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Coaching Commons adds Community Supported Journalist

Ruth Ann Harnisch, president of the Harnisch Foundation, gave my Representative Journalism project a jump start early in 2008 with a gift to get its own community supported journalist.

Ruth Ann was willing to wait to get a community supported journalist for the Coaching Commons, which her foundation underwrites. Well now the wait is over. Mark Joyella is joining the Coaching Commons as its CSJ. The Center for Sustainable Journalism, which the Harnisch Foundation also underwrites, will be advising and building its body of research to better understand how to make community supported journalism work best and how others can apply it.

The full press release is below and here is a photo of Joyella eating fire — here is what eating fire has to do with journalism:

NEW YORK, June 2 , 2009/PRNewswire/ — Emmy Award winning reporter Mark Joyella has joined the Coaching Commons as its first Community Supported Journalist, covering the field of professional coaching worldwide.

The Coaching Commons, a project of The Harnisch Foundation, offers an independent online gathering place ( for anyone interested in professional coaching, to discuss issues, share best practices, learn about the latest research, and create the future of coaching.

“It’s fitting that a journalist of Mark Joyella’s experience and expertise becomes the first multimedia reporter covering the coaching beat worldwide,” said Ruth Ann Harnisch, president of The Harnisch Foundation, which funds initiatives in the fields of philanthropy, coaching and journalism ( “I believe great coaches and great journalists have much in common: they’re endlessly curious, willing to ask provocative questions, they refuse to be stonewalled, and they are not intimidated by powerful personalities.”

Joyella will write and report on coaching for the Commons, creating multimedia content and engaging Commons participants across various media platforms and social networking sites.

“We not only respect Mark — we enjoy him,” said Harnisch, who is a certified coach. “We hope everyone who hangs out at the Coaching Commons will too. We hope visitors to will read what he writes, watch his video reports, listen to his interviews, and pepper him with the same kind of lively questions he’ll be asking of the coaching business and the people who populate it.”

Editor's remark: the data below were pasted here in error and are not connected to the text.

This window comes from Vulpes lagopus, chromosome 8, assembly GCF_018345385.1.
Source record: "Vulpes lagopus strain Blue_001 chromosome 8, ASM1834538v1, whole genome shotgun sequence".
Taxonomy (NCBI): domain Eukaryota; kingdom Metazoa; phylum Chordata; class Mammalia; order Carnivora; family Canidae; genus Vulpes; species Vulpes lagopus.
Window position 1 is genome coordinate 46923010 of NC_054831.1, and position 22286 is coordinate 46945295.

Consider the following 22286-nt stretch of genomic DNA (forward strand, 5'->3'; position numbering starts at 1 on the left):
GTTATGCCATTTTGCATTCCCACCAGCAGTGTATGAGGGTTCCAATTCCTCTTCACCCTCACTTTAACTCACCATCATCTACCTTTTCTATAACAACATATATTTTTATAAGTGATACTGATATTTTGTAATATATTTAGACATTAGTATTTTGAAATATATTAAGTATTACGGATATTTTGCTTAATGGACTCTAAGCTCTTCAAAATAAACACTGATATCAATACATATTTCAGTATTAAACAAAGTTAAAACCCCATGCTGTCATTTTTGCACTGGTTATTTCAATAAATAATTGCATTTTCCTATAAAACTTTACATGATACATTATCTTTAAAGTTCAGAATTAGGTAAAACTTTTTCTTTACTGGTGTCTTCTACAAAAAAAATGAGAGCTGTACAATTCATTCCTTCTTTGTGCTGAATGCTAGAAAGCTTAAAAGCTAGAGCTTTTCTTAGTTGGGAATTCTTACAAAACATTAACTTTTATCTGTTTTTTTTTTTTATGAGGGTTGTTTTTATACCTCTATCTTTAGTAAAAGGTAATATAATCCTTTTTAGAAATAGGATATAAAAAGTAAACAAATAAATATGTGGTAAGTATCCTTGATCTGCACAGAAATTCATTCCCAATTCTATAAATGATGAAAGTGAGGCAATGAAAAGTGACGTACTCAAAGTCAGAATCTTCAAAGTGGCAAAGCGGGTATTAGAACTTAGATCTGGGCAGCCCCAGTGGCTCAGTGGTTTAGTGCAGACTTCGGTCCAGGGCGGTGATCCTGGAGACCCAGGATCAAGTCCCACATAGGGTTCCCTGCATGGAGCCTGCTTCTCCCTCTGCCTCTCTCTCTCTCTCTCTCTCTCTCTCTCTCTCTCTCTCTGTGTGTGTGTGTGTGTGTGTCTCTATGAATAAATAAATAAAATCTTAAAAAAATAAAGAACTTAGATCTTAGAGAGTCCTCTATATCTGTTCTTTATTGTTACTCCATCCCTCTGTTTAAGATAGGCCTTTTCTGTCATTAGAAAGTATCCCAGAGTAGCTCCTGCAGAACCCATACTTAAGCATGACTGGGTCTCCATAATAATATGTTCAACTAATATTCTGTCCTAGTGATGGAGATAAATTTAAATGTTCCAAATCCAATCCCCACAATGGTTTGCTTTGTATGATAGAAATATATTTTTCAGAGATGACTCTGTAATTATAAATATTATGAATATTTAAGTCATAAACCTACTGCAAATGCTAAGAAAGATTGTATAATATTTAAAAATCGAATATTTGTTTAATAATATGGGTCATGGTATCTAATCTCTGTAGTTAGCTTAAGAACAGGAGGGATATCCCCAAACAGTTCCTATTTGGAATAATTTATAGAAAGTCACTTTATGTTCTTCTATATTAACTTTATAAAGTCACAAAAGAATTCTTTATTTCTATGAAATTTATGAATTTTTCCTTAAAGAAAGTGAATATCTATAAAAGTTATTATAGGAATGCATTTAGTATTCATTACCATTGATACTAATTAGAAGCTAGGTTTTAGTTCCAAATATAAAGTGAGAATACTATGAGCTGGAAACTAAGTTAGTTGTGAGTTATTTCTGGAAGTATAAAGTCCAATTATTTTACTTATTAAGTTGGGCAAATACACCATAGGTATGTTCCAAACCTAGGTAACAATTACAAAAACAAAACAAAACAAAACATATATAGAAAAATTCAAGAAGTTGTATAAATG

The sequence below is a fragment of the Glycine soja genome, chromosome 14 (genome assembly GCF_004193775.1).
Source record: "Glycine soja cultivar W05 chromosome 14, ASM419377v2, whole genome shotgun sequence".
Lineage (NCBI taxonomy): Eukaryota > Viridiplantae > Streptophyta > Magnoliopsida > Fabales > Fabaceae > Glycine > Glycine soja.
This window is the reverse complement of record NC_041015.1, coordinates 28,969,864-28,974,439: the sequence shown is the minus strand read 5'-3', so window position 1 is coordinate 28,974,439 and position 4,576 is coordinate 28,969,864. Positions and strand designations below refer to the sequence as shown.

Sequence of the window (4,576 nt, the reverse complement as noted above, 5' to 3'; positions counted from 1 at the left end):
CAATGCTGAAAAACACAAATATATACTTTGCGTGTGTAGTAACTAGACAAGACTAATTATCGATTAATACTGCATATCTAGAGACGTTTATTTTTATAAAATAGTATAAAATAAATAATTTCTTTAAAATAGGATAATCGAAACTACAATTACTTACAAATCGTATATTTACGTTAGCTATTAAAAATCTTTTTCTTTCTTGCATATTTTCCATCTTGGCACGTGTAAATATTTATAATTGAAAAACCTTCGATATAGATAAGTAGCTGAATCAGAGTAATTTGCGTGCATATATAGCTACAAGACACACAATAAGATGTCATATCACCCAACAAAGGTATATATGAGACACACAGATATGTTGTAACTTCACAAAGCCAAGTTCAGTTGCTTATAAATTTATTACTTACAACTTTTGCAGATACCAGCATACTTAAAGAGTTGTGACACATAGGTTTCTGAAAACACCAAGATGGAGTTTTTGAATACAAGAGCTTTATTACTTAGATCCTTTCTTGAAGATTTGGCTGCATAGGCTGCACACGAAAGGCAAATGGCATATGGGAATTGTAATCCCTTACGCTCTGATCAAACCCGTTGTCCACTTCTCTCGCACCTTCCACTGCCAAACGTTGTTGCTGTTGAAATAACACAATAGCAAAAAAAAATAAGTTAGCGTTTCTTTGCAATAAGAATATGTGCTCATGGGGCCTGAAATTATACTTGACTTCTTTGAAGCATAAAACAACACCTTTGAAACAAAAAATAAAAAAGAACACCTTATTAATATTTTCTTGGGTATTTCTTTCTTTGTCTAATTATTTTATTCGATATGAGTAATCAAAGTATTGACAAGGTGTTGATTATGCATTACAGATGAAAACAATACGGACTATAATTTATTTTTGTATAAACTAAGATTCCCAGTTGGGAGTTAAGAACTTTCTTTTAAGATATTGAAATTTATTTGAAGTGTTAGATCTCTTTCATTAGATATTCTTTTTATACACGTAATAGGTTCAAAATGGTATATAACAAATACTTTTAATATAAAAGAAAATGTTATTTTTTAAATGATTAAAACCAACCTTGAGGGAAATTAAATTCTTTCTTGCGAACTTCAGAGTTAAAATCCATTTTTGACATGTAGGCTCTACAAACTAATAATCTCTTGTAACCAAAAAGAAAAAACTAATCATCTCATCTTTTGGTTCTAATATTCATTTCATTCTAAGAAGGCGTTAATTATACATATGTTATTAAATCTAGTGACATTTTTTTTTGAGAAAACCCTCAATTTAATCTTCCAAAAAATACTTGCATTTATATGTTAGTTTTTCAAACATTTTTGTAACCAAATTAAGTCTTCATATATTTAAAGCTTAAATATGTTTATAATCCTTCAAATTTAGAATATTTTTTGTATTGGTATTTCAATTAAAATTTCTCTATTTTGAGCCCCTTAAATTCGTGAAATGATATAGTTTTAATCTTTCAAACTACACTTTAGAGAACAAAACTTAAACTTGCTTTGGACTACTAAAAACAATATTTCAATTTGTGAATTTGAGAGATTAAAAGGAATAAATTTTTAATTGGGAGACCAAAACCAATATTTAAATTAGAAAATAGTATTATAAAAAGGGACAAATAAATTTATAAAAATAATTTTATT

Joyella, a graduate of Emory University, has worked as a news reporter and anchor at television stations in Colorado, Georgia, and Alabama, most recently in Miami (WPLG/ABC 10) and New York City (WNYW/FOX 5). Mark’s reporting has taken him across the country and around the world, covering stories throughout Central and South America, the Caribbean and the Middle East. In addition, Mark has reported for the New York Post, written magazine articles, taught aspiring journalists through and served as a media coach for corporations and individuals. Mark also blogs about the local news business at

Joyella has been awarded five Emmys, and has been honored by the Associated Press and the Radio-Television News Directors Association. Joyella brings personal experience to the coaching beat – he coaches professional journalists and jobseekers in media, and has received professional coaching himself.

“As my friends in local news endure round after round of layoffs and turmoil, I’m thrilled and humbled to be chosen for this unique new assignment,” said Joyella. “As Ruth Ann Harnisch says, ‘Journalism keeps institutions honest. But as newspapers shrink coverage and television closes bureaus, beats get left uncovered.’ The idea of a community electing to hire a reporter to keep the focus on itself is amazing, and potentially a model for the future.”

Leonard Witt, executive director of the Center for Sustainable Journalism at Kennesaw State University says, “This experiment in community supported journalism offers the Center for Sustainable Journalism a wonderful opportunity to do research and provide best practices advice in community building. Experiments like this one will help us figure out how to make journalism sustainable in the future.”

“Mark wasn’t hired to write fluff or puff pieces,” says Harnisch. “We expect him to cover this beat using his well-honed and widely recognized journalistic skills, without fear or favor. I think it’s natural to suspect we’ve hired him to cover only the most positive aspects of professional coaching, but his job is to find and report on what’s most important and meaningful in the field. We’re engaged in an interesting experiment here – will the coaching community truly support an independent voice, even when it’s uncomfortable for us? As any professional coach will attest, the coaching experience sometimes creates extreme discomfort in order to achieve a breakthrough. Let’s see how well we walk our talk.”

The Harnisch Foundation is the founding funder of The Center for Sustainable Journalism at Kennesaw State University, as well as the founding funder of The Institute of Coaching, which supports and advances coaching-related research headquartered at Harvard Medical School’s teaching facility McLean Hospital.

Since 1998, The Harnisch Foundation has been a catalyst for sustainable social change, currently funding and implementing innovation in the fields of philanthropy, coaching, and journalism. For more information about the Harnisch Foundation, visit

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